The existing empirical literature on the effectiveness of macroprudential policies has typically focused on the impact of individual instruments on macroeconomic variables. In practice, though, multiple policy tools are often used at the same time, making it difficult to ascertain the contribution of each particular policy instrument to the final macroeconomic outcome. Therefore, the econometric analysis in this paper relies primarily on aggregate indices and sub-indices of macroprudential policies. As a complement, we also test for the effect of individual tools in order to get a better sense of which among them appear to be most effective.

The main model specification is designed to investigate how macroprudential policy actions can affect relevant macro-financial variables (i.e., credit growth, housing prices growth, and capital inflows), controlling for demand pressures—measured by GDP growth—, domestic interest rates, and relevant global factors. In addition, an alternative model specification is estimated for credit growth, to assess how the MPP stance (i.e., cumulative MPP actions) affects the procyclicality of credit growth (i.e., the response of credit growth to changes in GDP growth), as in Lim and others (2011). Credit booms often occur when credit growth deviates from its equilibrium path based on fundamentals. As shown in the “financial accelerator” mechanism, financial frictions in an economy can amplify the impact of macroeconomic shocks on credit, leverage, and asset prices. The stringency of macroprudential regulation—measured by the MPP stance—is expected to curb leverage and thereby credit growth procyclicality. To isolate this effect, the cumulative MPP index is interacted with GDP growth. The associated coefficient would suggest how much credit growth will be mitigated for a given GDP growth rate due to the MPP stance. Both models are specified as fixed-effect dynamic panel regressions:8

Yi,t=ci+Yi,t1++Σn=0β1nMPPIndexk,tn+Σn=0β2nCFMIndexk,tn+ΣkγkXi,t,k+φZt+εi,t
Yi,t=ci+Yi,t1+β1CumulativeMPPIndexi,tGi,t+β2Gi,t+ΣkγkXi,t,k+φZt+εi,t

The dependent variable Y is the relevant macroeconomic variable (either real credit growth, or real housing prices growth, or capital inflows). Ci refers to the country fixed effect, which is meant to capture country-specific factors, such as institutional variables.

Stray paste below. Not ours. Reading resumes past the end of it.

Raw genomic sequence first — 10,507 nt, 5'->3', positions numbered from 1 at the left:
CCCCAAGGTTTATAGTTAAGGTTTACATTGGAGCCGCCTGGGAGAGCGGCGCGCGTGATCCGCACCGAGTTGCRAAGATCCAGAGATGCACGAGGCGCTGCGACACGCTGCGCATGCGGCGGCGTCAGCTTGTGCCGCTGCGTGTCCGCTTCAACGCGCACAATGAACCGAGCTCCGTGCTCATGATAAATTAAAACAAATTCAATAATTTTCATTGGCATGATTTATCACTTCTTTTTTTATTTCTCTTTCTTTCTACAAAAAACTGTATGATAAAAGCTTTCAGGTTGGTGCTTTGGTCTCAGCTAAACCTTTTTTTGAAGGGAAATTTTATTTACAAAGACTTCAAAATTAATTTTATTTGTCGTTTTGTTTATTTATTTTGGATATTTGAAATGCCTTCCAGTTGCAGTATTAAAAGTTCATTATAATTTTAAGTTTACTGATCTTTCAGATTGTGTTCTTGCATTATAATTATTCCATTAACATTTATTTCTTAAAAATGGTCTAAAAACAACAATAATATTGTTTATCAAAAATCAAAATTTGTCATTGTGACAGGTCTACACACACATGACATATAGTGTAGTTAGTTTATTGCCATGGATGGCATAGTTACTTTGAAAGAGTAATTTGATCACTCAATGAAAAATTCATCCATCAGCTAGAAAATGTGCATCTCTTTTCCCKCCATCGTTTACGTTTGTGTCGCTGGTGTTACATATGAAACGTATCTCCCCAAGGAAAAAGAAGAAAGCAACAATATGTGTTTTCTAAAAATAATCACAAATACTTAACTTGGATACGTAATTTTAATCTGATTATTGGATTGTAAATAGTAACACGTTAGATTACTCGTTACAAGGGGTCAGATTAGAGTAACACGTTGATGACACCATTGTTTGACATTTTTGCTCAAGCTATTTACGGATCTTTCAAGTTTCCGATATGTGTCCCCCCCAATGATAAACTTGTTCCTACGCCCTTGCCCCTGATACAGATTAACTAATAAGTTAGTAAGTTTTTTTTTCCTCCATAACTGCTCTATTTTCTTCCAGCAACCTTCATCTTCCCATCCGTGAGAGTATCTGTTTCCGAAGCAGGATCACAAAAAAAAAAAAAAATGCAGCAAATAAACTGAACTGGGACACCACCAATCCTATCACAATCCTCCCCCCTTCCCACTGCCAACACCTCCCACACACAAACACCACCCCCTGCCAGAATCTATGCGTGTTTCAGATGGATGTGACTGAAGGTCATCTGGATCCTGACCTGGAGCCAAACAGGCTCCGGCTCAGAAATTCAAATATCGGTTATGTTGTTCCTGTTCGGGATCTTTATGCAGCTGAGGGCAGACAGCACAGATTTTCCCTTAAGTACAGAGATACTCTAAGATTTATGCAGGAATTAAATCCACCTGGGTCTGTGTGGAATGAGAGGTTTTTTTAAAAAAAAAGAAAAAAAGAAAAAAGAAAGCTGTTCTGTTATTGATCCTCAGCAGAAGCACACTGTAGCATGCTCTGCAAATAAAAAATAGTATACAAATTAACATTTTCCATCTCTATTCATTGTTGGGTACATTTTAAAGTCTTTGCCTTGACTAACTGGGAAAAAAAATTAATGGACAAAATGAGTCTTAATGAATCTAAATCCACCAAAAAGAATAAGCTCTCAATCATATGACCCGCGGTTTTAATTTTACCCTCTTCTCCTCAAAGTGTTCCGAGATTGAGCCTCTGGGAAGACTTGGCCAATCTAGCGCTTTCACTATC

MPP and CFM indices are the MPP or CFM action indicators, respectively. Two sub-indices are also used in alternative model specifications: House (summarizing housing measures) and MPP excluding housing. Since the event study has hinted at a lagged impact of the measures, these indices are typically lagged, to allow time for policy transmission. The specific number of lags retained in practice is based on their empirical significance.

Country-specific and global variables are included among the regressors. Xitk refers to country- specific factors. In the credit growth equation, they include real GDP growth, as a proxy for credit demand, and the money market rate, as the monetary policy indicator. In the equity flow equation, the change in nominal effective exchange rate (NEER) is added as an additional control. Zt refers to global factors, proxied by the level of the VIX index (in logs)9 as well as its change, as indicators of global risk appetite. Git is the year-on-year GDP growth rate, interacted with the stance of macroprudential policy.

Estimating the above equation presents two main challenges. First, given the dynamic setting, the standard Ordinary Least Square (OLS) fixed-effect estimator is biased, because after the within transformation, the demeaned lagged dependent variable is correlated with the demeaned residual. Second, macroprudential and capital flow management policies are endogenous, since they are typically designed and implemented in response to financial risk. For example, countries experiencing faster credit growth are more likely to introduce tightening measures. To address the former issue and mitigate the latter, we use the Arellano-Bond GMM procedure, in which the equation is estimated in first differences, with lagged levels used as instruments. It should also be stressed that reverse causation is likely to yield an attenuation bias in the present context, since tighter macroprudential policies are expected to reduce credit or housing price growth, while strong credit or housing price growth is expected to increase the likelihood that macroprudential policies be tightened. Therefore any significant negative coefficient should provide a lower bound for the (absolute value of the) “true” coefficient.